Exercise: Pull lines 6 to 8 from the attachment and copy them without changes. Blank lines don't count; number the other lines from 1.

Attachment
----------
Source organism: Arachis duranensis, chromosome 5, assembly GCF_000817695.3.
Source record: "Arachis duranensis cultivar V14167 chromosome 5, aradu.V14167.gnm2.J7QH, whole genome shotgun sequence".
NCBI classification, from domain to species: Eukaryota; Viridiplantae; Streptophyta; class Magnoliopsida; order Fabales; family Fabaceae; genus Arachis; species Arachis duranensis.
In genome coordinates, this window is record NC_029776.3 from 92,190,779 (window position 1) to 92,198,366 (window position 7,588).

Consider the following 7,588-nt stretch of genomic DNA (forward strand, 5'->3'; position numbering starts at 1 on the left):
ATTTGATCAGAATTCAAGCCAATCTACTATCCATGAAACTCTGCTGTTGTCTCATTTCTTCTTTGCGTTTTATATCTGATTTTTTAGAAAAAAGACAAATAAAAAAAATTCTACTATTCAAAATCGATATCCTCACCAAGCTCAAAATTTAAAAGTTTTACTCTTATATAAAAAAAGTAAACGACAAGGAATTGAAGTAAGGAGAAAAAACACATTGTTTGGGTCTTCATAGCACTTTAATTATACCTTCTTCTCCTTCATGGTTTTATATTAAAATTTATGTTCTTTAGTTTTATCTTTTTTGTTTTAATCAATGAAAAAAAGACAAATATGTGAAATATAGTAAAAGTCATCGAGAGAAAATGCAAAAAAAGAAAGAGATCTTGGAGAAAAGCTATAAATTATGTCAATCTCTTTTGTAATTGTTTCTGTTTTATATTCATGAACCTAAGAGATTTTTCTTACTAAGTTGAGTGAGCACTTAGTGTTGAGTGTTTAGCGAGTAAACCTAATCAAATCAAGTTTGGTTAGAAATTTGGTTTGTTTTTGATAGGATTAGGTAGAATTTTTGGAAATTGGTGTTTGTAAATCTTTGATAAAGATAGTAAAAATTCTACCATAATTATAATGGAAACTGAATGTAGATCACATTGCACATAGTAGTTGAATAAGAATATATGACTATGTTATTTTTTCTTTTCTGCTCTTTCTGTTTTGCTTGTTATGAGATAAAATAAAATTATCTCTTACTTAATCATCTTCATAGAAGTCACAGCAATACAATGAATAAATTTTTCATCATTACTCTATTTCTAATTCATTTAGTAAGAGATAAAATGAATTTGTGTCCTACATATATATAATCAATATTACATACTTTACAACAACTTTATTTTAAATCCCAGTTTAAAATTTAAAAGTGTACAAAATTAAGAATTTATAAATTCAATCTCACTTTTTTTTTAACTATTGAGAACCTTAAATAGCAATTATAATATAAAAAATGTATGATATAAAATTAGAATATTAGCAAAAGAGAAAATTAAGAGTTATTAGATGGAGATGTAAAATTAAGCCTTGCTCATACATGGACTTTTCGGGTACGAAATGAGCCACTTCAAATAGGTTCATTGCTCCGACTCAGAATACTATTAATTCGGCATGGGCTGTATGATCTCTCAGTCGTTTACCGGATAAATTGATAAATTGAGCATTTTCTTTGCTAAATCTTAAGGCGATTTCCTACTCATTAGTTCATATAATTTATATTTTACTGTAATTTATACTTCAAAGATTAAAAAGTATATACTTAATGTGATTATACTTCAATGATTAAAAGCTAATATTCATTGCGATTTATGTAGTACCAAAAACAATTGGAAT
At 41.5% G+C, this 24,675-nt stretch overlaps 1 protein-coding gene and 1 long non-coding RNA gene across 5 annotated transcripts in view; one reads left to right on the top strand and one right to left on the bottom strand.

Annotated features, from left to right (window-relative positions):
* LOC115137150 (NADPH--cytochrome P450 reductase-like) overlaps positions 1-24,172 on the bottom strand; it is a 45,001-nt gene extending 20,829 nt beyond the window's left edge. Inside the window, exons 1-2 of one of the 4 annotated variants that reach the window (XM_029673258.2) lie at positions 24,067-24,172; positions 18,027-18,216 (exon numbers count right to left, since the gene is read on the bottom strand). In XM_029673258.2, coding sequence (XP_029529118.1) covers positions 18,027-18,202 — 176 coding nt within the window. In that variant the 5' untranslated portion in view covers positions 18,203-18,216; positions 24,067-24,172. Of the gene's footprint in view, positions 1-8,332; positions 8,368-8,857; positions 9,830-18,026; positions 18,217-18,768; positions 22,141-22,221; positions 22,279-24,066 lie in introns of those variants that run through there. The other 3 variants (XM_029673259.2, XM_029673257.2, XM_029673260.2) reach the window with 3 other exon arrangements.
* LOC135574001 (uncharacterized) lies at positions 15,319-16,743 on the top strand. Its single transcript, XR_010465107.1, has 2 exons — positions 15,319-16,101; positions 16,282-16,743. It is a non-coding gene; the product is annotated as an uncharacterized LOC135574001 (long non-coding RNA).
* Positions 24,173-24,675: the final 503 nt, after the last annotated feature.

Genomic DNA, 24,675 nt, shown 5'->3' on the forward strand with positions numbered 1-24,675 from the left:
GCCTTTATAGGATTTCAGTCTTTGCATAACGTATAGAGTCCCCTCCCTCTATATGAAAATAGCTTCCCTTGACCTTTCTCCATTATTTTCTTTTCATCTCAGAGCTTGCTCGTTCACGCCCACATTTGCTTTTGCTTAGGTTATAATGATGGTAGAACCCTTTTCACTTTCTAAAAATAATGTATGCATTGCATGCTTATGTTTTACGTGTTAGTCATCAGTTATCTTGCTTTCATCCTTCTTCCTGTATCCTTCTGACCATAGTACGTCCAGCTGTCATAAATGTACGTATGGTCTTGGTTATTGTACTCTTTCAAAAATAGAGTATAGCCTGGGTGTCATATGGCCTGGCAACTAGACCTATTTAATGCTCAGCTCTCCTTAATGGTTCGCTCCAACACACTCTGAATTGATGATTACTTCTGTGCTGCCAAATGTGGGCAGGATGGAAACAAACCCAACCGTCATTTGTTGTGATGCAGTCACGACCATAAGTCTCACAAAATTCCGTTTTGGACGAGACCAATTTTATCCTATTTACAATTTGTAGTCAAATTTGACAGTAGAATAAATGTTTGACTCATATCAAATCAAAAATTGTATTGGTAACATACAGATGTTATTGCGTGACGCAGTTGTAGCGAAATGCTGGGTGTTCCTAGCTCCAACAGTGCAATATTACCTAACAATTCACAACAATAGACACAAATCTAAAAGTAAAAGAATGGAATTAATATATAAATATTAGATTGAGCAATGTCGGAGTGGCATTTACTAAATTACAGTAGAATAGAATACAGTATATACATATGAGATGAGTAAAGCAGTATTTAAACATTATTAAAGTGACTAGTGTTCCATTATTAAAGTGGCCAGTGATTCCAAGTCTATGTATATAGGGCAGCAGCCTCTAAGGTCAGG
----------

ATTTGATCAGAATTCAAGCCAATCTACTATCCATGAAACTCTGCTGTTGTCTCATTTCTTCTTTGCGTTTTATATCTGATTTTTTAGAAAAAAGACAAATAAAAAAAATTCTACTATTCAAAATCGATATCCTCACCAAGCTCAAAATTTAAAAGTTTTACTCTTATATAAAAAAAGTAAACGACAAGGAATTGAAGTAAGGAGAAAAAACACATTGTTTGGGTCTTCATAGCACTTTAATTATACCTTCTTCTCCTTCATGGTTTTATATTAAAATTTATGTTCTTTAGTTTTATCTTTTTTGTTTTAATCAATGAAAAAAAGACAAATATGTGAAATATAGTAAAAGTCATCGAGAGAAAATGCAAAAAAAGAAAGAGATCTTGGAGAAAAGCTATAAATTATGTCAATCTCTTTTGTAATTGTTTCTGTTTTATATTCATGAACCTAAGAGATTTTTCTTACTAAGTTGAGTGAGCACTTAGTGTTGAGTGTTTAGCGAGTAAACCTAATCAAATCAAGTTTGGTTAGAAATTTGGTTTGTTTTTGATAGGATTAGGTAGAATTTTTGGAAATTGGTGTTTGTAAATCTTTGATAAAGATAGTAAAAATTCTACCATAATTATAATGGAAACTGAATGTAGATCACATTGCACATAGTAGTTGAATAAGAATATATGACTATGTTATTTTTTCTTTTCTGCTCTTTCTGTTTTGCTTGTTATGAGATAAAATAAAATTATCTCTTACTTAATCATCTTCATAGAAGTCACAGCAATACAATGAATAAATTTTTCATCATTACTCTATTTCTAATTCATTTAGTAAGAGATAAAATGAATTTGTGTCCTACATATATATAATCAATATTACATACTTTACAACAACTTTATTTTAAATCCCAGTTTAAAATTTAAAAGTGTACAAAATTAAGAATTTATAAATTCAATCTCACTTTTTTTTTAACTATTGAGAACCTTAAATAGCAATTATAATATAAAAAATGTATGATATAAAATTAGAATATTAGCAAAAGAGAAAATTAAGAGTTATTAGATGGAGATGTAAAATTAAGCCTTGCTCATACATGGACTTTTCGGGTACGAAATGAGCCACTTCAAATAGGTTCATTGCTCCGACTCAGAATACTATTAATTCGGCATGGGCTGTATGATCTCTCAGTCGTTTACCGGATAAATTGATAAATTGAGCATTTTCTTTGCTAAATCTTAAGGCGATTTCCTACTCATTAGTTCATATAATTTATATTTTACTGTAATTTATACTTCAAAGATTAAAAAGTATATACTTAATGTGATTATACTTCAATGATTAAAAGCTAATATTCATTGCGATTTATGTAGTACCAAAAACAATTGGAAT
At 41.5% G+C, this 24,675-nt stretch overlaps 1 protein-coding gene and 1 long non-coding RNA gene across 5 annotated transcripts in view; one reads left to right on the top strand and one right to left on the bottom strand.

Annotated features, from left to right (window-relative positions):